Marie Sterlin, Projet Montreal councillor for Mile End, says Shiller Lavy’s departure signals the end of a difficult decade for the neighbourhood.

“Shiller Lavy had a devastating effect not only on the commercial fabric but on the social fabric of Mile End,” she said. “They’re not people who loved the neighbourhood for what it was.”

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Former B.C. Realtor has licence cancelled, $130K in penalties for role in mortgage fraud

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The provincial regulator responsible for policing B.C.’s real estate industry has ordered a former Realtor to pay $130,000 and cancelled her licence after determining that she committed a variety of professional misconduct.

Rashin Rohani surrendered her licence in December 2023, but the BC Financial Services Authority’s chief hearing officer Andrew Pendray determined that it should nevertheless be cancelled as a signal to other licensees that “repetitive participation in deceptive schemes” will result in “significant” punishment.

He also ordered her to pay a $40,000 administrative penalty and $90,000 in enforcement expenses. Pendray explained his rationale for the penalties in a sanctions decision issued on May 17. The decision was published on the BCFSA website Wednesday.

Rohani’s misconduct occurred over a period of several years, and came in two distinct flavours, according to the decision.

Pendray found she had submitted mortgage applications for five different properties that she either owned or was purchasing, providing falsified income information on each one.

Each of these applications was submitted using a person referred to in the decision as “Individual 1” as a mortgage broker. Individual 1 was not a registered mortgage broker and – by the later applications – Rohani either knew or ought to have known this was the case, according to the decision.

All of that constituted “conduct unbecoming” under B.C.’s Real Estate Services Act, Pendray concluded.

Separately, Rohani also referred six clients to Individual 1 when she knew or ought to have known he wasn’t a registered mortgage broker, and she received or anticipated receiving a referral fee from Individual 1 for doing so, according to the decision. Rohani did not disclose this financial interest in the referrals to her clients.

Pendray found all of that to constitute professional misconduct under the act.

‘Deceptive’ scheme

The penalties the chief hearing officer chose to impose for this behaviour were less severe than those sought by the BCFSA in the case, but more significant than those Rohani argued she should face.

Rohani submitted that the appropriate penalty for her conduct would be a six-month licence suspension or a $15,000 discipline penalty, plus $20,000 in enforcement expenses.

For its part, the BCFSA asked Pendray to cancel Rohani’s licence and impose a $100,000 discipline penalty plus more than $116,000 in enforcement expenses.

Pendray’s ultimate decision to cancel the licence and impose penalties and expenses totalling $130,000 reflected his assessment of the severity of Rohani’s misconduct.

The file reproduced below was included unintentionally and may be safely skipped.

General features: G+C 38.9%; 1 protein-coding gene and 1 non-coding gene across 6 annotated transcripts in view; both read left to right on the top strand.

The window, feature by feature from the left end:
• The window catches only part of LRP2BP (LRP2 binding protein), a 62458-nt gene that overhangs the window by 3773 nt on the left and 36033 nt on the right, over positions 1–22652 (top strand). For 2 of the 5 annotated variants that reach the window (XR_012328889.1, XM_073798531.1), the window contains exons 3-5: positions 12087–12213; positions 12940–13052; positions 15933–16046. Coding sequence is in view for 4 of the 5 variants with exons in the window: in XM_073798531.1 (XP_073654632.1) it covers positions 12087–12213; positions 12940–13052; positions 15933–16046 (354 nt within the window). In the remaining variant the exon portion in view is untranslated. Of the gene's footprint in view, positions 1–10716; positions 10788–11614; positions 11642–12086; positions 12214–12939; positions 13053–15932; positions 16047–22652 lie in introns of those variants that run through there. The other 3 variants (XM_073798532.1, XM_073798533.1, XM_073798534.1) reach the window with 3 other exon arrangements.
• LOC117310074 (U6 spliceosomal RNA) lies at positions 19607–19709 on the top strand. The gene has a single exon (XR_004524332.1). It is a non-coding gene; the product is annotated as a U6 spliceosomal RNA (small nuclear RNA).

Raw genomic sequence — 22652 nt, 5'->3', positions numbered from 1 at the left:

Unlike other cases referenced by the parties in their submissions, Rohani’s misconduct was not limited to a single transaction involving falsified documents or a series of such transactions during a brief period of time, according to the decision.

“Rather, in this case Ms. Rohani repetitively, over the course of a number of years, elected to personally participate in a deceptive mortgage application scheme for her own benefit, and subsequently, arranged for her clients to participate in the same deceptive mortgage application scheme,” the decision reads.

Pendray further noted that, although Rohani had been licensed for “a significant period of time,” she had only completed a small handful of transactions, according to records from her brokerage.

There were just six transactions on which her brokerage recorded earnings for her between December 2015 and February 2020, according to the decision. Of those six, four were transactions that were found to have involved misconduct or conduct unbecoming.

“In sum, Ms. Rohani’s minimal participation in the real estate industry as a licensee has, for the majority of that minimal participation, involved her engaging in conduct unbecoming involving deceptive practices and professional misconduct,” the decision reads.

According to the decision, Rohani must pay the $40,000 discipline penalty within 90 days of the date it was issued.

 

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Should you wait to buy or sell your home?

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The Bank of Canada is expected to announce its key interest rate decision in less than two weeks. Last month, the bank lowered its key interest rate to 4.7 per cent, marking its first rate cut since March 2020.

CTV Morning Live asked Jason Pilon, broker of Record Pilon Group, whether now is the right time to buy or sell your home.

When it comes to the next interest rate announcement, Pilon says the bank might either lower it further, or just keep it as is.

“The best case scenario we’re seeing is obviously a quarter point. I think more just because of the job numbers that just came out, I think more people are just leading on the fact that they probably just gonna do it in September,” he said. “Either way, what we saw in June, didn’t make a big difference.”